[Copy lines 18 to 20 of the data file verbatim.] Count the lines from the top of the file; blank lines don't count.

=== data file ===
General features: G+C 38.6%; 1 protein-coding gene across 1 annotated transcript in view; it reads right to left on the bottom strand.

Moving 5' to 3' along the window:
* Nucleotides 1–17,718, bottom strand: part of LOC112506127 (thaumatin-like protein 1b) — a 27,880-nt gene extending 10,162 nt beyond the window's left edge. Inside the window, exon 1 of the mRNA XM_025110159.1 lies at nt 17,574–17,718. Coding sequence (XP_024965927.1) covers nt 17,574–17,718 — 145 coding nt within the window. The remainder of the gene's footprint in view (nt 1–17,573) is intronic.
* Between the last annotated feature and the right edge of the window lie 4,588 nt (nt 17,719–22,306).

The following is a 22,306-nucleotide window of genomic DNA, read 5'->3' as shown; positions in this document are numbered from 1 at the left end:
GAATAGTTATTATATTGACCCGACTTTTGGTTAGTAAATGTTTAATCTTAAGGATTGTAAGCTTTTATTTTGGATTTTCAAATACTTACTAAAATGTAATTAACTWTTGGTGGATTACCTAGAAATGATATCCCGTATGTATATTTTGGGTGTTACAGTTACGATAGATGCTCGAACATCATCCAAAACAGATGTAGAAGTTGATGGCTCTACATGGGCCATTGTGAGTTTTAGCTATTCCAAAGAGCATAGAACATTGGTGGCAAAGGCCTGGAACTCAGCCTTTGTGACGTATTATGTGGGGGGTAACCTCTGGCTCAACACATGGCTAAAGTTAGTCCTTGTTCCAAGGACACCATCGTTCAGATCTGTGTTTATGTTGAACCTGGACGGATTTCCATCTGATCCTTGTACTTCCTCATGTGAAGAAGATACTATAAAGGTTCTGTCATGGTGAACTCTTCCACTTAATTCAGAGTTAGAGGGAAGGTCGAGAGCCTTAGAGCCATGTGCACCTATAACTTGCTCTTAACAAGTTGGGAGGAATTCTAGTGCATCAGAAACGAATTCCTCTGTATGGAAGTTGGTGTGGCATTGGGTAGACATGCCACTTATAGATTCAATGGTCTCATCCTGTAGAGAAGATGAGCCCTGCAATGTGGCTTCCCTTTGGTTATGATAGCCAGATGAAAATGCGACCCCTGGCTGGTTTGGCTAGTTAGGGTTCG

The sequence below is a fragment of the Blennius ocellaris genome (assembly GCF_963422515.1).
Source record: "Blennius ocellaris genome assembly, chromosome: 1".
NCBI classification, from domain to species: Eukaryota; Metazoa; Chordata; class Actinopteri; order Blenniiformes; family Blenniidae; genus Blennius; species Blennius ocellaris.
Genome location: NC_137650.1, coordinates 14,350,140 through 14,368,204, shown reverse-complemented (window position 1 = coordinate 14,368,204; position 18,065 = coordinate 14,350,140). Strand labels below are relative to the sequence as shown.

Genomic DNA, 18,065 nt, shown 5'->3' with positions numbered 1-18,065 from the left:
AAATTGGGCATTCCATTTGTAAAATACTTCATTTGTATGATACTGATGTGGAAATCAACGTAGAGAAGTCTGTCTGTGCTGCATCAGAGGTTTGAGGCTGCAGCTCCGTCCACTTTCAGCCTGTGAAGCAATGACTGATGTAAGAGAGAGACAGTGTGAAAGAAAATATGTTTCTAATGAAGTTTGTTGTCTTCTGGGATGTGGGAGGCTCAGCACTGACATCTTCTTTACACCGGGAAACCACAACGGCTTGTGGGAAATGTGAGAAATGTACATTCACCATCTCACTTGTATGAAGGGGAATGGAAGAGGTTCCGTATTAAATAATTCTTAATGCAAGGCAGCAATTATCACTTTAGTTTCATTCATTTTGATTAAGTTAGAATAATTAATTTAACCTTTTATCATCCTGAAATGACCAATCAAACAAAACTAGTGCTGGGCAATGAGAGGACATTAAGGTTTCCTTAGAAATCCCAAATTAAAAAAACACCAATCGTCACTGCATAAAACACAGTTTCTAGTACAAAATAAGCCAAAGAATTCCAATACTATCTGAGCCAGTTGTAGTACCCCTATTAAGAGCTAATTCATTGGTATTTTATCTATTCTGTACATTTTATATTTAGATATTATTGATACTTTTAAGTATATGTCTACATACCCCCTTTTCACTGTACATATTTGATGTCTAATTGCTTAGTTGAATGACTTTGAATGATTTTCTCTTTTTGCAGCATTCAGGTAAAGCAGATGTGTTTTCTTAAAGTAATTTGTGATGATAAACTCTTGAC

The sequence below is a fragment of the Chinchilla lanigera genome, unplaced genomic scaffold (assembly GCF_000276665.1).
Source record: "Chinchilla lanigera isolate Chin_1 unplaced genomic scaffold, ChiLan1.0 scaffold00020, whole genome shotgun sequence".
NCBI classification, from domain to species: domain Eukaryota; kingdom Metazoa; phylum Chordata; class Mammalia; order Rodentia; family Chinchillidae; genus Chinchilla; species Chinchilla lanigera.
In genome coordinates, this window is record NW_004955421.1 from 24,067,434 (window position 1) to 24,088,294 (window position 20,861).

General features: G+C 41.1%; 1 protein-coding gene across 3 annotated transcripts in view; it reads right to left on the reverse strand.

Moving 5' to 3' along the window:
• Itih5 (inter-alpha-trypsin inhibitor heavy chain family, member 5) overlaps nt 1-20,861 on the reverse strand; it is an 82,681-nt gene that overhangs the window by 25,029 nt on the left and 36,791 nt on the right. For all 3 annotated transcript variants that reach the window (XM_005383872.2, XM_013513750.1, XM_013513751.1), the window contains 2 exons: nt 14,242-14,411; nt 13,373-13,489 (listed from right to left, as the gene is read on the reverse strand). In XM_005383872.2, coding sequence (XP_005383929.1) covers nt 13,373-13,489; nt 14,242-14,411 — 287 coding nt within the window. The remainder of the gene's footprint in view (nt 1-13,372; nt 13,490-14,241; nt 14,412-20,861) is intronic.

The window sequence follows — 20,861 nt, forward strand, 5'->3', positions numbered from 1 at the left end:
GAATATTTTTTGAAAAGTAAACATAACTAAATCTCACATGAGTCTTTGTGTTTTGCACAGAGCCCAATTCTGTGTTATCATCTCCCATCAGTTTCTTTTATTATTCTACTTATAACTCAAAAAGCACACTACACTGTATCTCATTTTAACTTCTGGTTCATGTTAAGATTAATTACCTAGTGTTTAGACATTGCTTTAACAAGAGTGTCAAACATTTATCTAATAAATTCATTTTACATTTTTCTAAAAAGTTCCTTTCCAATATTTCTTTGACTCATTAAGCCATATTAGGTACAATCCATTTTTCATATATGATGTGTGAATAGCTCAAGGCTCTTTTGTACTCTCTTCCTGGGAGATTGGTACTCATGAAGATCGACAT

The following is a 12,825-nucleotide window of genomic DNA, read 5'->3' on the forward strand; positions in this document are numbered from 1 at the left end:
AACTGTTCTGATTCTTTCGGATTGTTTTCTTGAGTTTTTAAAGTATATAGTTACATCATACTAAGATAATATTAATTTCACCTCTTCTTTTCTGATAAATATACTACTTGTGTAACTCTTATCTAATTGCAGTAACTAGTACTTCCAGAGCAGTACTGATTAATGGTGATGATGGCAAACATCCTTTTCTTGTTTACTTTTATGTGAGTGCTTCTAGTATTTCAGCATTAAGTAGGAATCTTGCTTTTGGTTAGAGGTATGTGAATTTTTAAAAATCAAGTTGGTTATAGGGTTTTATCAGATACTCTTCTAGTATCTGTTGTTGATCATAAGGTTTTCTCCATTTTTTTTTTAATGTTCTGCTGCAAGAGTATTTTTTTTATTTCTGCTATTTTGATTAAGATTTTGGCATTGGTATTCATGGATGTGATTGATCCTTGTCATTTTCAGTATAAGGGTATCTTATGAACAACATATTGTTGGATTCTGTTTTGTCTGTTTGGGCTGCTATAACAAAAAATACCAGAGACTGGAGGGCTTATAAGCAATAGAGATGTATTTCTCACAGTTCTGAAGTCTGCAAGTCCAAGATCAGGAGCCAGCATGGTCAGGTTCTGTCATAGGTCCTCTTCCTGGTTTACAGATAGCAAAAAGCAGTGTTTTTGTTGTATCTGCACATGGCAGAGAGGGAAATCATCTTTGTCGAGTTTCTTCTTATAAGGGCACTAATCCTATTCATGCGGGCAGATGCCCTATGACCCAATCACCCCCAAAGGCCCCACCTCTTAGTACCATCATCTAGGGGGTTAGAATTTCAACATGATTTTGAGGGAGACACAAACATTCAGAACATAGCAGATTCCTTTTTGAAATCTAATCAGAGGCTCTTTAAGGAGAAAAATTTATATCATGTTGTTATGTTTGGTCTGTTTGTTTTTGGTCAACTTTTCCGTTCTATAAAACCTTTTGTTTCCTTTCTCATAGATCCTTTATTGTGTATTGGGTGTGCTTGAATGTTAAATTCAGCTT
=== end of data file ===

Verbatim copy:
Moving 5' to 3' along the window:
• Itih5 (inter-alpha-trypsin inhibitor heavy chain family, member 5) overlaps nt 1-20,861 on the reverse strand; it is an 82,681-nt gene that overhangs the window by 25,029 nt on the left and 36,791 nt on the right. For all 3 annotated transcript variants that reach the window (XM_005383872.2, XM_013513750.1, XM_013513751.1), the window contains 2 exons: nt 14,242-14,411; nt 13,373-13,489 (listed from right to left, as the gene is read on the reverse strand). In XM_005383872.2, coding sequence (XP_005383929.1) covers nt 13,373-13,489; nt 14,242-14,411 — 287 coding nt within the window. The remainder of the gene's footprint in view (nt 1-13,372; nt 13,490-14,241; nt 14,412-20,861) is intronic.

The window sequence follows — 20,861 nt, forward strand, 5'->3', positions numbered from 1 at the left end: